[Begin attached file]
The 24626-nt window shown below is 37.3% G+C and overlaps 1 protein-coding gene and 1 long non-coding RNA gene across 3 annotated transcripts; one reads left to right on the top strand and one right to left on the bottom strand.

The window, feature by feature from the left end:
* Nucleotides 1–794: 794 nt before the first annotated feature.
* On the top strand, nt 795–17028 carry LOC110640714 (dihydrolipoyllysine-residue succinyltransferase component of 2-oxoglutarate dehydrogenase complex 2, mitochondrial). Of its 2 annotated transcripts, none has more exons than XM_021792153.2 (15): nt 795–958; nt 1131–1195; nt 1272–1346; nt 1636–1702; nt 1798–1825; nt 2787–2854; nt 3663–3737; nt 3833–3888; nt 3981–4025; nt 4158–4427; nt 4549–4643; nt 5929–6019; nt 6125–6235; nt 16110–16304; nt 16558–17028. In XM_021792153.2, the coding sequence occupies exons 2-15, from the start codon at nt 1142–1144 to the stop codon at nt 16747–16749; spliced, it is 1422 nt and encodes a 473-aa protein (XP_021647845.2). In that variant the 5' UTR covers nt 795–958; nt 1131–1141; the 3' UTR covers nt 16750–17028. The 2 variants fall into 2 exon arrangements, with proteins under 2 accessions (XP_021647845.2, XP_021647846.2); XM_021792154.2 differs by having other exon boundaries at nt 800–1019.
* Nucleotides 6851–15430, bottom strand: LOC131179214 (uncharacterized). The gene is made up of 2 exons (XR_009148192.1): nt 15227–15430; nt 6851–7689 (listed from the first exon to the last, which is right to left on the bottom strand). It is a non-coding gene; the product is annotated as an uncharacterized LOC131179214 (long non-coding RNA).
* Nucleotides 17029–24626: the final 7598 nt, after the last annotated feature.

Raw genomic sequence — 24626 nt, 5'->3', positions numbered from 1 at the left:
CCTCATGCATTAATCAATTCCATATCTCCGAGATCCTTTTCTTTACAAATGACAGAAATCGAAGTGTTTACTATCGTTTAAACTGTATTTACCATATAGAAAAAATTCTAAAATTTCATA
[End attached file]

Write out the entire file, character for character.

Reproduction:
The 24626-nt window shown below is 37.3% G+C and overlaps 1 protein-coding gene and 1 long non-coding RNA gene across 3 annotated transcripts; one reads left to right on the top strand and one right to left on the bottom strand.

The window, feature by feature from the left end:
* Nucleotides 1–794: 794 nt before the first annotated feature.
* On the top strand, nt 795–17028 carry LOC110640714 (dihydrolipoyllysine-residue succinyltransferase component of 2-oxoglutarate dehydrogenase complex 2, mitochondrial). Of its 2 annotated transcripts, none has more exons than XM_021792153.2 (15): nt 795–958; nt 1131–1195; nt 1272–1346; nt 1636–1702; nt 1798–1825; nt 2787–2854; nt 3663–3737; nt 3833–3888; nt 3981–4025; nt 4158–4427; nt 4549–4643; nt 5929–6019; nt 6125–6235; nt 16110–16304; nt 16558–17028. In XM_021792153.2, the coding sequence occupies exons 2-15, from the start codon at nt 1142–1144 to the stop codon at nt 16747–16749; spliced, it is 1422 nt and encodes a 473-aa protein (XP_021647845.2). In that variant the 5' UTR covers nt 795–958; nt 1131–1141; the 3' UTR covers nt 16750–17028. The 2 variants fall into 2 exon arrangements, with proteins under 2 accessions (XP_021647845.2, XP_021647846.2); XM_021792154.2 differs by having other exon boundaries at nt 800–1019.
* Nucleotides 6851–15430, bottom strand: LOC131179214 (uncharacterized). The gene is made up of 2 exons (XR_009148192.1): nt 15227–15430; nt 6851–7689 (listed from the first exon to the last, which is right to left on the bottom strand). It is a non-coding gene; the product is annotated as an uncharacterized LOC131179214 (long non-coding RNA).
* Nucleotides 17029–24626: the final 7598 nt, after the last annotated feature.

Raw genomic sequence — 24626 nt, 5'->3', positions numbered from 1 at the left:
CCTCATGCATTAATCAATTCCATATCTCCGAGATCCTTTTCTTTACAAATGACAGAAATCGAAGTGTTTACTATCGTTTAAACTGTATTTACCATATAGAAAAAATTCTAAAATTTCATA